Spied this article last weekend from Psychology Today, which explained somewhat the perpetual narrative in my own brain, and current, actual state of my mental state — keynote:
One of the original pieces of research on the subject of mind wandering was completed by psychologists Matthew A. Killingsworth and Daniel T. Gilbert of Harvard University, is described in the journal Science.
Killingsworth and Gilbert concluded that people spend 46.9 percent of their waking hours thinking about something other than what they’re doing, and this mind-wandering typically makes them unhappy.
In the research, entitled “A human mind is a wandering mind, and a wandering mind is an unhappy mind,” Killingsworth and Gilbert argue: “The ability to think about what is not happening is a cognitive achievement that comes at an emotional cost.”
(Illustration: M.C Escher’s ‘Three Spheres II,‘ found here).
Since a way-little asshole, I’ve always had a high-intense bit of ‘mind wandering,’ but knew the process as just ‘daydreaming.’ Coupled with an imaginative, way-cinematic brain-screen, daydreaming over the years became de facto reality — filling the useless gaps to whatever was taking place in real time, most-likely, right in front of me.
There’s all kinds of these mind wandering (or daydreaming) types, but it’s still all imagination and fantasy, an escape, I’d venture, at least in my mind, where right now, could be anywhere.
Further from that research noted by Psychology Today:
“Mind-wandering appears ubiquitous across all activities,” says Killingsworth, “This study shows that our mental lives are pervaded, to a remarkable degree, by the non-present.”
Killingsworth and Gilbert found that people were happiest when making love, exercising, or engaging in conversation.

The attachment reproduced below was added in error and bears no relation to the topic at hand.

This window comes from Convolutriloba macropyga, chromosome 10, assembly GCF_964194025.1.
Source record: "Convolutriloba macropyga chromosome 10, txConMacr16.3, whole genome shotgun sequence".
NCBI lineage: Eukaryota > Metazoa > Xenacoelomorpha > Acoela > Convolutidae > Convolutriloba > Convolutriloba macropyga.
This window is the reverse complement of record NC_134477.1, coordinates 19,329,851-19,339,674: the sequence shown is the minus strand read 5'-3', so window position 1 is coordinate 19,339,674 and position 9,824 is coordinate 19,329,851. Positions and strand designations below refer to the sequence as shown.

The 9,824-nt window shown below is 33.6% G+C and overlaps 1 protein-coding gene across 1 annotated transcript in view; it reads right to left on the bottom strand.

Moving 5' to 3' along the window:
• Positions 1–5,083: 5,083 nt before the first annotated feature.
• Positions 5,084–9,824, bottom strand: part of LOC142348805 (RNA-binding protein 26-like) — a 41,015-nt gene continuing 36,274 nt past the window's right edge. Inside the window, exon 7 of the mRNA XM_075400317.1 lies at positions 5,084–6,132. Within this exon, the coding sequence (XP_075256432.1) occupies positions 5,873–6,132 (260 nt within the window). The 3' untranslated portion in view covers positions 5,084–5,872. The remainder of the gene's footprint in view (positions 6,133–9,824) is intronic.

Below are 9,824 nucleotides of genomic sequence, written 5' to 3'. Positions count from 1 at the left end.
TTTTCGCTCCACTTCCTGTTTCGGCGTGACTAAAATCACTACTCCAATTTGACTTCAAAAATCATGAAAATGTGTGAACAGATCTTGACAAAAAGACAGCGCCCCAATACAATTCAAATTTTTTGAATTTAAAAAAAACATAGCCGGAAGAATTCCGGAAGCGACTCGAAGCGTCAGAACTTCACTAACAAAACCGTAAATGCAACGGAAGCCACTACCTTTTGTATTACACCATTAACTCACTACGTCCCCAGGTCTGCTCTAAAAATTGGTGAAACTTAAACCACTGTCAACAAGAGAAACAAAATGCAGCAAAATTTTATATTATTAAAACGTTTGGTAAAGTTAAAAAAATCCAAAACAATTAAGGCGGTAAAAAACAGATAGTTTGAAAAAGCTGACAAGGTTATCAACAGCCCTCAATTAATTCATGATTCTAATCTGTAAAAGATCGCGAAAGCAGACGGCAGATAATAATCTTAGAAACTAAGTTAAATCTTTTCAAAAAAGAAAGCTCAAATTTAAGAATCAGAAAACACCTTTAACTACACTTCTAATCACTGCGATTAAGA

They were least happy when resting, working, or using a home computer.
“Mind-wandering is an excellent predictor of people’s happiness,” Killingsworth says.
“In fact, how often our minds leave the present and where they tend to go is a better predictor of our happiness than the activities in which we are engaged.”
Understandable — somewhere else is better than where we are, but that ‘somewhere else‘ is most-likely just a daydream episode stretched into real time. In my particular case at my age, not much stretching — all old re-runs.
The Psychology Today piece also included several other research done on ‘mind wandering,’ daydreaming and such, including this study from the Bar-Ilan University and its Cognitive Neuroscience Laboratory, supervised by Prof. Moshe Bar — daydreaming might also make you do a better job, despite not paying full-attention:
In an unanticipated finding, the present study demonstrated how the increased mind wandering behavior produced by external stimulation not only does not harm subjects’ ability to succeed at an appointed task, it actually helps.
Bar believes that this surprising result might stem from the convergence, within a single brain region, of both the “thought controlling” mechanisms of executive function and the “thought freeing” activity of spontaneous, self-directed daydreams.
While it is commonly assumed that people have a finite cognitive capacity for paying attention, Bar says that the present study suggests that the truth may be more complicated.
“Interestingly, while our study’s external stimulation increased the incidence of mind wandering, rather than reducing the subjects’ ability to complete the task, it caused task performance to become slightly improved.
“The external stimulation actually enhanced the subjects’ cognitive capacity.”
Interesting article, long, but well-worth the read — gives science to the fantasy.
Melancholy minds meander…